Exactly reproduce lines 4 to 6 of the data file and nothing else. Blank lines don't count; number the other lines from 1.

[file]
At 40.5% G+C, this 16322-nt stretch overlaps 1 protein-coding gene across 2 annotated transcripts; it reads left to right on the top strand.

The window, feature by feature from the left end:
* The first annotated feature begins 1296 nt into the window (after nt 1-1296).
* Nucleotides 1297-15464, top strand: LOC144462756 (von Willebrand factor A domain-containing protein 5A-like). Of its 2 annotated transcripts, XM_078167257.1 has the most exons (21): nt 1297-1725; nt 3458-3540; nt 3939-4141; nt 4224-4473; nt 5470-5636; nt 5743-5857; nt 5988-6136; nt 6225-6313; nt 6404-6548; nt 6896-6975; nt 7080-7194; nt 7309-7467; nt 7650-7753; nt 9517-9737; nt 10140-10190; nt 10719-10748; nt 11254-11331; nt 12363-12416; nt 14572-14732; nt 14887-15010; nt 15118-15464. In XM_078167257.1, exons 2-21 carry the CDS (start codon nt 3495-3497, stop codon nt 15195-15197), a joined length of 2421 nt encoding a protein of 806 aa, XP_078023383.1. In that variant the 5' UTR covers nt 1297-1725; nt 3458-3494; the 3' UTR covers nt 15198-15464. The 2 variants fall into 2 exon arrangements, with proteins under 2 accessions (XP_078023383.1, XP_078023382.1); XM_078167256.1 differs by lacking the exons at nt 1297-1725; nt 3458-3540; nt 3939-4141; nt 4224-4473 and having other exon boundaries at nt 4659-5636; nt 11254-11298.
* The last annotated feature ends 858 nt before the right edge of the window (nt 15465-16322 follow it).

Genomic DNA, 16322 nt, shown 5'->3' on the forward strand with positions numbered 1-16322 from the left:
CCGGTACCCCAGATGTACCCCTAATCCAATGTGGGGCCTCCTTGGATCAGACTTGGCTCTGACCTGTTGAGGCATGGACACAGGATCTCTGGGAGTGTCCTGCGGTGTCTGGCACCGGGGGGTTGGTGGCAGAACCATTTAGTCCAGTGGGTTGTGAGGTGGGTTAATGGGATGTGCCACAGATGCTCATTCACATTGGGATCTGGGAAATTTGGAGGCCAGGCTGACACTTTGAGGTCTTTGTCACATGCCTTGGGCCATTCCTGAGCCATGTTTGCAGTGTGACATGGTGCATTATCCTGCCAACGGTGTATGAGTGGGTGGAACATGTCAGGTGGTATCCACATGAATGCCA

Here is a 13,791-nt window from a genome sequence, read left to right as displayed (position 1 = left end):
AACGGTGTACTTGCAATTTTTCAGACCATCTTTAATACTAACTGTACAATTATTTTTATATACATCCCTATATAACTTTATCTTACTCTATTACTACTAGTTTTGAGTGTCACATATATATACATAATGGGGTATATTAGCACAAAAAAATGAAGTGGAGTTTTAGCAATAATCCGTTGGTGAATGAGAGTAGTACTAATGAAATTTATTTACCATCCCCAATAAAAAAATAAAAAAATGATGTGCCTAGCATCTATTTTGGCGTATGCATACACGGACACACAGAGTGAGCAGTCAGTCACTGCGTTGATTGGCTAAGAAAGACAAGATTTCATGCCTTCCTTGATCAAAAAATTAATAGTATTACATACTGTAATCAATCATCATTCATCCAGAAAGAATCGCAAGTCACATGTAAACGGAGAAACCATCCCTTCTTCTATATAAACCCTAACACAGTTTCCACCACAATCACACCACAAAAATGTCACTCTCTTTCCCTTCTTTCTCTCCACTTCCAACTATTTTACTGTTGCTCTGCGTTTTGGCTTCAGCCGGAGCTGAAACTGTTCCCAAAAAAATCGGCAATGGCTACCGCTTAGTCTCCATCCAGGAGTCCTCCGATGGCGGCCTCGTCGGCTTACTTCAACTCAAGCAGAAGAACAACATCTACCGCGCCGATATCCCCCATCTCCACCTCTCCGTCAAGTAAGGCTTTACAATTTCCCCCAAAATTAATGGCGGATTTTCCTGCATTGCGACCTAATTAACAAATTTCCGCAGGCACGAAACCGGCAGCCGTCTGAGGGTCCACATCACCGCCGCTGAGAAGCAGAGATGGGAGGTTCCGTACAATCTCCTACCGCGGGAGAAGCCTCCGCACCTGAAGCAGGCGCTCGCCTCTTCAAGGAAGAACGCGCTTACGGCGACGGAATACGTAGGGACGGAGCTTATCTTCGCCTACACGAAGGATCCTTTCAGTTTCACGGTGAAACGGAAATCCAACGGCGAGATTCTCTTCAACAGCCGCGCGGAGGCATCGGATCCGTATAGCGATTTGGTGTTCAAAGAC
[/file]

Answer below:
* Nucleotides 1297-15464, top strand: LOC144462756 (von Willebrand factor A domain-containing protein 5A-like). Of its 2 annotated transcripts, XM_078167257.1 has the most exons (21): nt 1297-1725; nt 3458-3540; nt 3939-4141; nt 4224-4473; nt 5470-5636; nt 5743-5857; nt 5988-6136; nt 6225-6313; nt 6404-6548; nt 6896-6975; nt 7080-7194; nt 7309-7467; nt 7650-7753; nt 9517-9737; nt 10140-10190; nt 10719-10748; nt 11254-11331; nt 12363-12416; nt 14572-14732; nt 14887-15010; nt 15118-15464. In XM_078167257.1, exons 2-21 carry the CDS (start codon nt 3495-3497, stop codon nt 15195-15197), a joined length of 2421 nt encoding a protein of 806 aa, XP_078023383.1. In that variant the 5' UTR covers nt 1297-1725; nt 3458-3494; the 3' UTR covers nt 15198-15464. The 2 variants fall into 2 exon arrangements, with proteins under 2 accessions (XP_078023383.1, XP_078023382.1); XM_078167256.1 differs by lacking the exons at nt 1297-1725; nt 3458-3540; nt 3939-4141; nt 4224-4473 and having other exon boundaries at nt 4659-5636; nt 11254-11298.
* The last annotated feature ends 858 nt before the right edge of the window (nt 15465-16322 follow it).

Genomic DNA, 16322 nt, shown 5'->3' on the forward strand with positions numbered 1-16322 from the left: